Although undulating, the Pilgrims Way road route back is a much easier route to the bottom of the hill below the White Horse Country Park. Up to this point the road forms part of the National Cycle Network, and many cycles were using the road as we walked along it - the cars that we saw seemed to be a little more careful because of this, making the route more pleasant than some roads we have walked.
Although we were enjoying our walk, we were also finding it tiring, and we were pleased to see signs for our turn-round point. We decided to turn the walk into a circular one by descending down one of the byways which cross the route, and then walking along the Pilgrims Way (road - there is also the Pilgrims Way path nearby) back to Thurnham. The climb up the hill from the pub is steep, but it’s easy to smile - you’ve enjoyed the walk and are nearly finished - well done!
The view from Pilgrims Way, up towards the North Downs Way that we had passed along a short time previously.
A pub with outside seating and cold beer - a well earnt prize before we climbed the hill back back to the Country Park and our waiting car.
Adding information to OpenStreetMap
At home on my laptop:
- In my web browser (I am using Firefox, but it should be the same in most modern web browsers) go to https://www.openstreetmap.org and log into or create your account.
- Click on edit (it doesn’t matter which area of the map I was looking at),
- Using my file manager, I dragged and dropped the OSMTracker file onto my web browser,
- The web browser then changed to show my gps trace, and showed the buttons I had clicked on OSMTracker. I have both a trace showing where I walked, and a point in each place I clicked on a button, so that I can see exactly where to add features such as a kissing gate.
- Using the layers button on the right of my screen I made sure I was also viewing any other GPS traces which had been uploaded by others. It’s worth bearing in mind that GPS traces can be inaccurate, and yours may be 20 metres ‘out’ - use an average all of the available GPS traces for best results.
If you’ve never edited OpenStreetMap before, you will be presented with a very useful walkthrough, which will help you to get going. There are many other guides on how to edit OSM, such as https://wiki.openstreetmap.org/wiki/Beginners%27_guide.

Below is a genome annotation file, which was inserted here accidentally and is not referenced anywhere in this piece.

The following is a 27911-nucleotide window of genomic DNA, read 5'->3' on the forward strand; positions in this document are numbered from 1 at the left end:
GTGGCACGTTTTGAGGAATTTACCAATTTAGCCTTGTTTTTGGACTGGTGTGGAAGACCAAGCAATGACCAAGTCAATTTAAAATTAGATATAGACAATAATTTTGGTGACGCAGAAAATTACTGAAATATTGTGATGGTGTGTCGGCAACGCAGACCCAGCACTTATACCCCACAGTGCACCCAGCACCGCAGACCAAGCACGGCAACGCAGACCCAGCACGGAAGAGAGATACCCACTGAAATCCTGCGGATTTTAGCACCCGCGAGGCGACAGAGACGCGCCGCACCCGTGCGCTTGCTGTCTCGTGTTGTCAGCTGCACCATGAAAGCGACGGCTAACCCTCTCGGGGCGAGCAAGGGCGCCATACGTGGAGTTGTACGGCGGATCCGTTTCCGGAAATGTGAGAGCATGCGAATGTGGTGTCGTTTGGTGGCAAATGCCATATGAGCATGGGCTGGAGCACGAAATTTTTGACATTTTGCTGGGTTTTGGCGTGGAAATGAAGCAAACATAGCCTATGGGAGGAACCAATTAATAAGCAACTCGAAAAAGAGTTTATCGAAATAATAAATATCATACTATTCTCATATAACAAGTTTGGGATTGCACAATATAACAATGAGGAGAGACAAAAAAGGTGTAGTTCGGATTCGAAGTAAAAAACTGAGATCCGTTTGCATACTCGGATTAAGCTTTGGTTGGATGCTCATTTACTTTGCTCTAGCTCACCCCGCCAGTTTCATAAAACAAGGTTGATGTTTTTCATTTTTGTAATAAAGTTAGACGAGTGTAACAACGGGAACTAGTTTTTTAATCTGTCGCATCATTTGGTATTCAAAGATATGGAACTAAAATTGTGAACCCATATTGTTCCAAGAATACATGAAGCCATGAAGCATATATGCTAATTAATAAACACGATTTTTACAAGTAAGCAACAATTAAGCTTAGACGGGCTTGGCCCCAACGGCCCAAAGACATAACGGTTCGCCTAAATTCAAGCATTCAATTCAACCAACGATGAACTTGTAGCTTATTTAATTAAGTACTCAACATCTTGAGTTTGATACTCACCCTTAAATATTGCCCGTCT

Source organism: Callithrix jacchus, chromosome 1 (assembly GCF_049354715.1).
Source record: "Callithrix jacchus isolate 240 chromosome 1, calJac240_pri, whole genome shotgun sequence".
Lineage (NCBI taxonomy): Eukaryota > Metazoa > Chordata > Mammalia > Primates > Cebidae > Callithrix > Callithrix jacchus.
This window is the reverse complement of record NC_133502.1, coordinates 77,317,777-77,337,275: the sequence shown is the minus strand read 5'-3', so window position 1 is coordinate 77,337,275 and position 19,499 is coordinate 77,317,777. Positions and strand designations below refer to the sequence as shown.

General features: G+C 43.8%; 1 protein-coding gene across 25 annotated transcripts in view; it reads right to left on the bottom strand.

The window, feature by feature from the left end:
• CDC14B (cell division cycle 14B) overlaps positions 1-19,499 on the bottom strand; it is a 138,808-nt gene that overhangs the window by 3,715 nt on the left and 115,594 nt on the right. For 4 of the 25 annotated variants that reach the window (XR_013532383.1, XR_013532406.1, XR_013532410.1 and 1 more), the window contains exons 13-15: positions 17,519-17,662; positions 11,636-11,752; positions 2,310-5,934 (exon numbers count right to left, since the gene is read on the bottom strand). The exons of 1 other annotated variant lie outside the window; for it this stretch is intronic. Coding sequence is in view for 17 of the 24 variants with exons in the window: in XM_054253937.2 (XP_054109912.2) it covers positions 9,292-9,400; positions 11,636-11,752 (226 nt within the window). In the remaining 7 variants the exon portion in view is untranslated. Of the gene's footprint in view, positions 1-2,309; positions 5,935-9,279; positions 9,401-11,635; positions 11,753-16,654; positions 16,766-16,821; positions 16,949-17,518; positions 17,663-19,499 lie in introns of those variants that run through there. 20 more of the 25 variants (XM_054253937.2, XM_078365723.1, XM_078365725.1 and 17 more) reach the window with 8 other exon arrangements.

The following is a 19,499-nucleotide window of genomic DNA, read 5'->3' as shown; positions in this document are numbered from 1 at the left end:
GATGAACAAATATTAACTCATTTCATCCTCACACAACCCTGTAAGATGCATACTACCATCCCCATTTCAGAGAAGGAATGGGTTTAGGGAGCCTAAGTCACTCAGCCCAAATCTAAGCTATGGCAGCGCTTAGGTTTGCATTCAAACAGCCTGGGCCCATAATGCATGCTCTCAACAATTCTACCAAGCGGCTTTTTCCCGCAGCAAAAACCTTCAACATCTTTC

I’ve done this before, but I often need to check on exactly which tags to add to features, so I usually have one of the tabs on my web browser pointing to the OSM wiki, so that I can check on which tags to use.
Another very useful site for mapping in the UK is https://osm.mathmos.net/, which has a section on Public Rights of Way in the UK, allowing you to read guidance on editing them, but also guidance on any prow’s which may be mssing from OSM.
When I was satisfied I had made all of the needed changes, I clicked on the ‘save’ button. I was then presented with a changeset comment screen. This allowed me to add details of why I had updated OSM, and the sources of my information. This information is very useful to anyone editing the features in the future, but also to anyone who is checking on your changes. Many people monitor OSM, checking to make sure that edits add to the map, and are not vandalism, or accidental errors. You may also click on a tickbox I would like someone to review my edits - useful if you have not edited before and you would like an experienced mapper to check your additions and offer advice.
The changeset comment is visible to anyone checking on changes, and can be the starting point for an online conversation about changes. Most people involved in updating OSM will be involved in conversations about changes at some point. I have queried changes with other mappers, and I have been pleased to receive comments when I have inadvertantly made a change with a typo which needed correcting. We all make mistakes at some point - that’s life!
Having made my changes to OSM, and uploaded them, within 5 minutes they were available on the main OSM map - sometimes it can take considerably longer than this - be patient and refresh your web browser at intervals. Mobile phone apps such as OSMAND usually have new versions of the map available monthly, so it could be 2 months before your edits are available to users of that app.